We all have a friend like this. The one with the Prada bag who lives in a way bigger house, drives a Lexus and has a closet full of designer shoes. It’s hard not to feel a pang of jealousy when you go out shopping with her. You stealthily eye the price tag of everything while she snaps up yet another pair of $250 pants. Where does she get all that money? And why can’t you afford the same luxe handbag?
Well, according to an article in Psychology Today, envy isn’t related to your friend or all the stuff you don’t have — it’s about you. Envy comes from self-criticism and a sense of failure when we feel we don’t measure up to our own unrealistic ideals and aspirations.
The good news is that money envy is actually a great place to start examining your own assumptions and financial habits. Ask yourself: Do you have unrealistic expectations? What steps can you take to set meaningful financial goals? So, the next time you feel jealous of your spend-happy friend, ask yourself these five important questions.
1. Do I know what I really want?
Sure, your friend has money to throw away on expensive stuff, but what are your financial dreams? What is important to you? By setting goals and making a financial plan, you will automatically feel more financially empowered. So when your friend plops down big bucks on a fancy dinner, you’ll feel better knowing that your money is going to something that is really important to you personally.
2. Is she spending her money or the bank’s?
Given that the average Canadian owes $21,686 in consumer debt, you might want to step back and ask whether or not your friend is actually buying that stuff with her own money, or borrowing it from a financial institution. She might be a lot more comfortable with debt than you are. Or she might be suffering in silence trying to keep up with all those payments.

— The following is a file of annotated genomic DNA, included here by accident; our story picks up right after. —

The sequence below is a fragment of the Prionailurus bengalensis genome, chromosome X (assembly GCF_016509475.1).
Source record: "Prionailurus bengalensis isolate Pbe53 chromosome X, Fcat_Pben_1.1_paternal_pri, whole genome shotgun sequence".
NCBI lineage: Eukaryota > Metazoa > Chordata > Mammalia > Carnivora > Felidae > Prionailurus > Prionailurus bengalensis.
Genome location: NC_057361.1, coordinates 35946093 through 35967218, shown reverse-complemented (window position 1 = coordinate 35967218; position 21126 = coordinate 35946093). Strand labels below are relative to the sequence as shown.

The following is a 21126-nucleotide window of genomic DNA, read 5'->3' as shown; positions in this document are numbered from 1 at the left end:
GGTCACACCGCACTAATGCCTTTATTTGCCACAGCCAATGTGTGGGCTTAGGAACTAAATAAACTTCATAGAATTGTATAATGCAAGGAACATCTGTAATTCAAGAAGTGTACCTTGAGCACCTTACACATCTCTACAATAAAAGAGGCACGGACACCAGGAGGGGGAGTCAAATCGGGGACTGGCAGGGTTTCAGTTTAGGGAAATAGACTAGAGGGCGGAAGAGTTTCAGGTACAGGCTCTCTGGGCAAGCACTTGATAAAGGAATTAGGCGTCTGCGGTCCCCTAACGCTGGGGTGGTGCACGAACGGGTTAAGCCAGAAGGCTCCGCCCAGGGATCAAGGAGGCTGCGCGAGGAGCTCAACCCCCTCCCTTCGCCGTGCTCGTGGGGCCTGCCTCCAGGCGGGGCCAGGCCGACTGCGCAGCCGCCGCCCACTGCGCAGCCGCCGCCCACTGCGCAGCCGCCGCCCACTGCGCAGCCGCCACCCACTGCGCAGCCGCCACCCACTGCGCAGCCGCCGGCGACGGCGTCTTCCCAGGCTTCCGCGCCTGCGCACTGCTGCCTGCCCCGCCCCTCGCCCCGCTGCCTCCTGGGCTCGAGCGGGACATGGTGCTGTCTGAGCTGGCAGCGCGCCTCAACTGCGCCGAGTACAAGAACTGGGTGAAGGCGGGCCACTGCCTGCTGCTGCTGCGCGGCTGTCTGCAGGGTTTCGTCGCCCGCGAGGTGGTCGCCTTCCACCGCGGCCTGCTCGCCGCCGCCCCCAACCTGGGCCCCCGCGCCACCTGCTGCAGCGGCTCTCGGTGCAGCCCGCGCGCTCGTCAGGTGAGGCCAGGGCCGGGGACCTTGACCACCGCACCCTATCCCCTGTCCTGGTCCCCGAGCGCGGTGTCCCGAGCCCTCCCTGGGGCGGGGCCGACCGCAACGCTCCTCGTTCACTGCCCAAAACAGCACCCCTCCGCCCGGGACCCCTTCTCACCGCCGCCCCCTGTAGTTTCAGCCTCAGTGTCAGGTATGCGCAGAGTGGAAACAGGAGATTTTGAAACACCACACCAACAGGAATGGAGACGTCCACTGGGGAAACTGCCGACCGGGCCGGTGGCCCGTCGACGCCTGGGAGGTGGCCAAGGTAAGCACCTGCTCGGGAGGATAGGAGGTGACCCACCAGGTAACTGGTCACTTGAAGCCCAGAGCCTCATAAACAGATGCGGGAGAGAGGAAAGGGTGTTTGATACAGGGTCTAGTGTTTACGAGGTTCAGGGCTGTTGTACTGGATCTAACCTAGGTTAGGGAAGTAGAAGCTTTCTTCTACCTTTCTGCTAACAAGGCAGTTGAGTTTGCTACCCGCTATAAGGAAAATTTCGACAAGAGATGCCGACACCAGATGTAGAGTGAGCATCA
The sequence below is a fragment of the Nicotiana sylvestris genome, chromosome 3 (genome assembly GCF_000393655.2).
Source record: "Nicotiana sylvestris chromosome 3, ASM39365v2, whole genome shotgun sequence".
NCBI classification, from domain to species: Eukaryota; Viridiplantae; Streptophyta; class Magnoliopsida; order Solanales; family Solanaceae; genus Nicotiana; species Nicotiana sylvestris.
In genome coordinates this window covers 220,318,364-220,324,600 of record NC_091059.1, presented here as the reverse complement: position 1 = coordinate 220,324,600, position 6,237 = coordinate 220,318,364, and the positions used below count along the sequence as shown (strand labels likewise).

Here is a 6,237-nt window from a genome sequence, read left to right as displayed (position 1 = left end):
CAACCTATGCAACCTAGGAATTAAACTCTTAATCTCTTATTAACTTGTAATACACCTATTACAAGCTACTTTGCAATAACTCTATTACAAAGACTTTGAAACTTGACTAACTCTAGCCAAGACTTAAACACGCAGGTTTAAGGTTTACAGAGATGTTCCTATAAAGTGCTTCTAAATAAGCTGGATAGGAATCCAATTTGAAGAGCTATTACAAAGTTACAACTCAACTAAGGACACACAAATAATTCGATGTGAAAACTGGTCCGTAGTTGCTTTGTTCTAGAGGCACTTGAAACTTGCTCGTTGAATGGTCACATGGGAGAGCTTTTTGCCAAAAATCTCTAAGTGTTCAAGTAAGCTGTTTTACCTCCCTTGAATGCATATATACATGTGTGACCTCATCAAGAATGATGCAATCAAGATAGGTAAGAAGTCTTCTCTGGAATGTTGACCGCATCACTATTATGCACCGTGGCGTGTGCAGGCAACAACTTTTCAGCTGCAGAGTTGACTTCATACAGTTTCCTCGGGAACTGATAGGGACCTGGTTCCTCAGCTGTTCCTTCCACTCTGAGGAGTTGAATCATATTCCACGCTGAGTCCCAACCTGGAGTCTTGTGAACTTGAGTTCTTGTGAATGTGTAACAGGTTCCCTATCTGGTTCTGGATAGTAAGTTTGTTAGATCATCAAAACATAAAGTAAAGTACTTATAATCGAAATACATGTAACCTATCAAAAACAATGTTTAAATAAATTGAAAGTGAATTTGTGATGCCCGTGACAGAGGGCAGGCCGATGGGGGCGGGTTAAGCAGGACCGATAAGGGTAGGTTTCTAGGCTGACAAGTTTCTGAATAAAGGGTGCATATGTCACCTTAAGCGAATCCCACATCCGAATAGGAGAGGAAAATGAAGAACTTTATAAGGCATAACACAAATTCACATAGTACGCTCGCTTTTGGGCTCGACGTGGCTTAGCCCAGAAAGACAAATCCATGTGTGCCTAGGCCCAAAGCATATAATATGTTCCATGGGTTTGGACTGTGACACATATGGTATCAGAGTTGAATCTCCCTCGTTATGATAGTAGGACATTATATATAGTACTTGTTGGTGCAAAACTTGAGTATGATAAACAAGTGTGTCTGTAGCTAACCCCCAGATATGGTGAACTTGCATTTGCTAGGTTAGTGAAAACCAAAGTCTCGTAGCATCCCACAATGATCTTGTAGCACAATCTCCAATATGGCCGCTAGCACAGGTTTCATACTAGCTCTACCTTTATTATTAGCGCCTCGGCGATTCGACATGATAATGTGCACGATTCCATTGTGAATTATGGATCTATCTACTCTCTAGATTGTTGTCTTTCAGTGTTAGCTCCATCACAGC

3. Am I becoming a competitive spender?
A few of years ago, I interviewed financial guru David Chilton. He discussed how trying to keep up with the Joneses is one of the most financially destructive things we can do. If you find yourself buying the new and latest to keep up with friends, than you might be doing yourself a lot of harm. Instead, focus on your own financial goals and learn four important words: “I can’t afford it.”
4. Am I grateful for what I have?
You might not have a high-paying job or family money, but you need to find a way to be grateful for what you do have. Whether it’s helping others through volunteering or making a daily list of the things you love, gratitude is a powerful antidote to envy and the unrealistic measures of self-worth we sometimes set for ourselves.
5. Do I need to find new friends?
If your friends spend all their time doing or talking about things you can’t afford, then you might want to try broadening your social circle and finding friends with other interests. There are plenty of people out there who are just as happy to have fun hiking, biking, or hanging out over a home cooked meal.
Originally published September 2014. Updated January 2017.